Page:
I just turned 50 and being a macho guy I've kept my feelings inward. So it is hard for me to turn to someone for answers...
I just lost my job and I am feeling depressed. I've reflected on my life and realize that I have limited marketable skills. I want to return to school but have a fear that when I get done I'll be too old to find a job. The age factor is one that I know exists. I've been to all the discussion boards and see that we live in an age that promotes youth. So is my time up? Do I just plod along until I grow old? I am at a point that I really don't know if I should just say life is over for me. And give up. I am single; I have no family and few friends to use as a support system. I would appreciate any insight that you have.
Rick (50 year-old man) from Sarasota FL
First of all, good for you for having the guts to ask for help. Ultimately, you have to answer the question of whether or not to return to school (it wouldn't be fair for me to answer it since I don't have to live with the consequences) but I can ask some questions to help the thought process along. As to your question about whether to just consider that your life is over because you're 50, that I can answer - I certainly hope not. Grandma Moses didn't paint her first painting until she was in her 80s. If she'd given up and just "plodded" along at age 50, she would have missed her prime by at least 30 years!
There are two basic areas for you to think about as you make your decision. The first is some practical, information gathering stuff:
What would you like to study if you were to return to school? Can you do some research, talk with people in the field, and find out what the job market is like for other graduates of the programs you're interested in? Try contacting the career placement office of the schools and ask how graduates in your age group fare when looking for work after getting their degree.
Have you contacted programs to find out what they would cost? How is your current financial situation? How would you support yourself it you did return to school? How would you support yourself if you didn't return to school?
The other aspect that you need to focus on as you decide is turning inward and soul searching.
It sounds like you want to return to school, but are scared of the "what ifs" - what if you can't find a job, etc. It's normal to be scared when you're starting in a brand new direction. There are never any guarantees - to start something new is always a leap of faith to some degree. Sometimes it helps to do an exercise in which you examine the worst-case scenario. What's the worst that would happen if you do return to school? If you had trouble finding a job, could you live with that? Would you have pride in having returned to school and earned a degree at your age, or would you resent the time, energy, and money that you spent on your education? Would you enjoy the time in school learning new things, or is school just a "necessary evil" to get to the job you want to have? Could you have the job that you want without returning to school?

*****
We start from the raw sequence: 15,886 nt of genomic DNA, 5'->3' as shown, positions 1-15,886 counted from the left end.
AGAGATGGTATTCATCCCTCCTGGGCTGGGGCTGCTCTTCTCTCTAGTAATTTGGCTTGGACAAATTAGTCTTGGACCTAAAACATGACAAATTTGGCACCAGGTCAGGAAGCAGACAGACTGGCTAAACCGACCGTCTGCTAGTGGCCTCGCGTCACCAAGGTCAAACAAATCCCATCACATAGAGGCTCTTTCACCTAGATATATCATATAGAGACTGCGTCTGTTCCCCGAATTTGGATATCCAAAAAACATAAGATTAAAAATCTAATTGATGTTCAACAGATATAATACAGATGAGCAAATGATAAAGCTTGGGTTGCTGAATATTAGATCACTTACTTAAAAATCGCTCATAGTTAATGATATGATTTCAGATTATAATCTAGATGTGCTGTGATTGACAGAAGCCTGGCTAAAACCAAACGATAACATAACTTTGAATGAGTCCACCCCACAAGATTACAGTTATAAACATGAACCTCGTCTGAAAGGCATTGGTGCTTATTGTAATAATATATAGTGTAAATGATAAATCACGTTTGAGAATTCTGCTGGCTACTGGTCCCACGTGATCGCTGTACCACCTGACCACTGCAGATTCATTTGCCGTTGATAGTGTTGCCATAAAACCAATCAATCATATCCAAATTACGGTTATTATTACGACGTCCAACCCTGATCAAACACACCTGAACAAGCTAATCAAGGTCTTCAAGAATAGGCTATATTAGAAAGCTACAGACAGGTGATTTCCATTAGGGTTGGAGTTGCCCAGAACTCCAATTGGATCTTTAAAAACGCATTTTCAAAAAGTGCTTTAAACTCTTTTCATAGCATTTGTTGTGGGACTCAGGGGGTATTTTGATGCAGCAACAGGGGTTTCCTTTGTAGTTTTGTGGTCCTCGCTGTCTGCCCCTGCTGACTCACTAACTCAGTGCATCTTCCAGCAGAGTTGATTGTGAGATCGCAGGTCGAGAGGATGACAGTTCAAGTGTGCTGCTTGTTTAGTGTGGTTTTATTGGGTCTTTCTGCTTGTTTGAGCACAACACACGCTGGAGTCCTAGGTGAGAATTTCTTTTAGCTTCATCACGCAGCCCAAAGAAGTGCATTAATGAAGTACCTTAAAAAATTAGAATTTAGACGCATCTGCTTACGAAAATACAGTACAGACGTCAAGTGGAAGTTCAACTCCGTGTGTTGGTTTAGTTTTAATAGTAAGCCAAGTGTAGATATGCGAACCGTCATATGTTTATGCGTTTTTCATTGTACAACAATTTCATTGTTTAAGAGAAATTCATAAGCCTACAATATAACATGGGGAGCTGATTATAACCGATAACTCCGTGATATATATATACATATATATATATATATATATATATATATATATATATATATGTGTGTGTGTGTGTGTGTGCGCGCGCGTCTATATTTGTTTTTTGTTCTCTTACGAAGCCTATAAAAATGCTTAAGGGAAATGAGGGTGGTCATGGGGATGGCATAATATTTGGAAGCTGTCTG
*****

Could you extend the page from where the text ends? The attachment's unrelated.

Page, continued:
What if you don't return to school? Sounds like you see that as "giving up" and saying that "your life is over," which does not sound like an appealing prospect. Is there anything that you could do other than returning to school that would be fun and rewarding?
Another question that comes to mind is about the lack of family and friends. Why are there so few friends in your life? Is that something that you'd like to see change? If so, then going to school may help you to meet other people with similar interests, and you may find that you gain friendships as well as an education.
You mention feeling depressed, which is a natural reaction to having lost your job. You may want to think about entering counseling, especially as you have limited support systems in your life. You may need some encouragement to take the steps that you want to take, and a counselor could offer that encouragement as well as help you to explore the factors that are holding you back.
You're correct that we live in a society that promotes youth, and age can be a factor in finding a job. On the other hand, people are living longer, and 50 isn't considered to be that old anymore. Many other people have returned to school and started new careers at your age. Depending on the type of job/career that you'd like to have, life experience and maturity may be viewed as an asset.
I once read a letter in an Ann Landers column that was written by a woman who, at the age of 42, wanted to return to medical school. She wasn't sure it was a good idea because of her age, and she pointed out that by the time she would be finished school, she would be 46 and just starting out in her medical career. Ann Landers wrote back, "And how old will you be in 4 years if you don't go to medical school?" She makes a good point. You're going to get older, no matter what. It's your choice how you spend the time.
Susan Maroto, LCSW